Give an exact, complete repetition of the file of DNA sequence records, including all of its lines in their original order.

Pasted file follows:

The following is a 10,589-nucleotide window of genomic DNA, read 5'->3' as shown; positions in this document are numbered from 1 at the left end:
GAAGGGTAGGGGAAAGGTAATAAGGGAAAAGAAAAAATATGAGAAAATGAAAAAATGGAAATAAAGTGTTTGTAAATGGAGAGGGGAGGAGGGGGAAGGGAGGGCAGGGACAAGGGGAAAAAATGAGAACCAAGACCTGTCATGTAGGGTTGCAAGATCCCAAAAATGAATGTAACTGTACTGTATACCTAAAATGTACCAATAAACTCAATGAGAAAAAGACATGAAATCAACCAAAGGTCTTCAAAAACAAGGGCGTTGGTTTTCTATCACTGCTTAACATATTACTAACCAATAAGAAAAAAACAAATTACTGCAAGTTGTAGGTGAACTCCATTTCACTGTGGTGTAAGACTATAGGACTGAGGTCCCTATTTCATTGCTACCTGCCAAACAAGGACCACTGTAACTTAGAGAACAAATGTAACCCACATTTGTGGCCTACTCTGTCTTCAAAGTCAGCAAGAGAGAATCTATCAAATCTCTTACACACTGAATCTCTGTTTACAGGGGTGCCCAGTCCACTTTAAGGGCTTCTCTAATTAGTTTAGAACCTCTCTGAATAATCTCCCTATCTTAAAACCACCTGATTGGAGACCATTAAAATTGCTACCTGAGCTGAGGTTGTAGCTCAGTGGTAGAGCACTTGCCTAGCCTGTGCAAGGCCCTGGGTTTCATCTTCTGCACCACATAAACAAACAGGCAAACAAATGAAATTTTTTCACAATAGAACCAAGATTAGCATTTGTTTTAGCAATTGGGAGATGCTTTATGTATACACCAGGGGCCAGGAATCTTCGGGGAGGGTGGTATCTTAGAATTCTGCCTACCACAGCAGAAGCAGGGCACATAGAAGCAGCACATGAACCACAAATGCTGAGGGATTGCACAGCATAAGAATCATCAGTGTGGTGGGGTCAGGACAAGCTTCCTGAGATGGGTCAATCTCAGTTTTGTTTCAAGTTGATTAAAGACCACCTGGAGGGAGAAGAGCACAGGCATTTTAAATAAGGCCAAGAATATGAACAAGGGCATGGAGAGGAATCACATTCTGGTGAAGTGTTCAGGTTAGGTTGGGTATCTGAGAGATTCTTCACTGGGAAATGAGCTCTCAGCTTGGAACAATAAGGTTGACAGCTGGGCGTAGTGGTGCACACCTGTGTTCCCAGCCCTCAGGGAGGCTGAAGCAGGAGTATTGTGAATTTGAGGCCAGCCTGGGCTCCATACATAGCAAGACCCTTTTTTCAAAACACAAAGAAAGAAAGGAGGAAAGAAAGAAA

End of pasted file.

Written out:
The following is a 10,589-nucleotide window of genomic DNA, read 5'->3' as shown; positions in this document are numbered from 1 at the left end:
GAAGGGTAGGGGAAAGGTAATAAGGGAAAAGAAAAAATATGAGAAAATGAAAAAATGGAAATAAAGTGTTTGTAAATGGAGAGGGGAGGAGGGGGAAGGGAGGGCAGGGACAAGGGGAAAAAATGAGAACCAAGACCTGTCATGTAGGGTTGCAAGATCCCAAAAATGAATGTAACTGTACTGTATACCTAAAATGTACCAATAAACTCAATGAGAAAAAGACATGAAATCAACCAAAGGTCTTCAAAAACAAGGGCGTTGGTTTTCTATCACTGCTTAACATATTACTAACCAATAAGAAAAAAACAAATTACTGCAAGTTGTAGGTGAACTCCATTTCACTGTGGTGTAAGACTATAGGACTGAGGTCCCTATTTCATTGCTACCTGCCAAACAAGGACCACTGTAACTTAGAGAACAAATGTAACCCACATTTGTGGCCTACTCTGTCTTCAAAGTCAGCAAGAGAGAATCTATCAAATCTCTTACACACTGAATCTCTGTTTACAGGGGTGCCCAGTCCACTTTAAGGGCTTCTCTAATTAGTTTAGAACCTCTCTGAATAATCTCCCTATCTTAAAACCACCTGATTGGAGACCATTAAAATTGCTACCTGAGCTGAGGTTGTAGCTCAGTGGTAGAGCACTTGCCTAGCCTGTGCAAGGCCCTGGGTTTCATCTTCTGCACCACATAAACAAACAGGCAAACAAATGAAATTTTTTCACAATAGAACCAAGATTAGCATTTGTTTTAGCAATTGGGAGATGCTTTATGTATACACCAGGGGCCAGGAATCTTCGGGGAGGGTGGTATCTTAGAATTCTGCCTACCACAGCAGAAGCAGGGCACATAGAAGCAGCACATGAACCACAAATGCTGAGGGATTGCACAGCATAAGAATCATCAGTGTGGTGGGGTCAGGACAAGCTTCCTGAGATGGGTCAATCTCAGTTTTGTTTCAAGTTGATTAAAGACCACCTGGAGGGAGAAGAGCACAGGCATTTTAAATAAGGCCAAGAATATGAACAAGGGCATGGAGAGGAATCACATTCTGGTGAAGTGTTCAGGTTAGGTTGGGTATCTGAGAGATTCTTCACTGGGAAATGAGCTCTCAGCTTGGAACAATAAGGTTGACAGCTGGGCGTAGTGGTGCACACCTGTGTTCCCAGCCCTCAGGGAGGCTGAAGCAGGAGTATTGTGAATTTGAGGCCAGCCTGGGCTCCATACATAGCAAGACCCTTTTTTCAAAACACAAAGAAAGAAAGGAGGAAAGAAAGAAA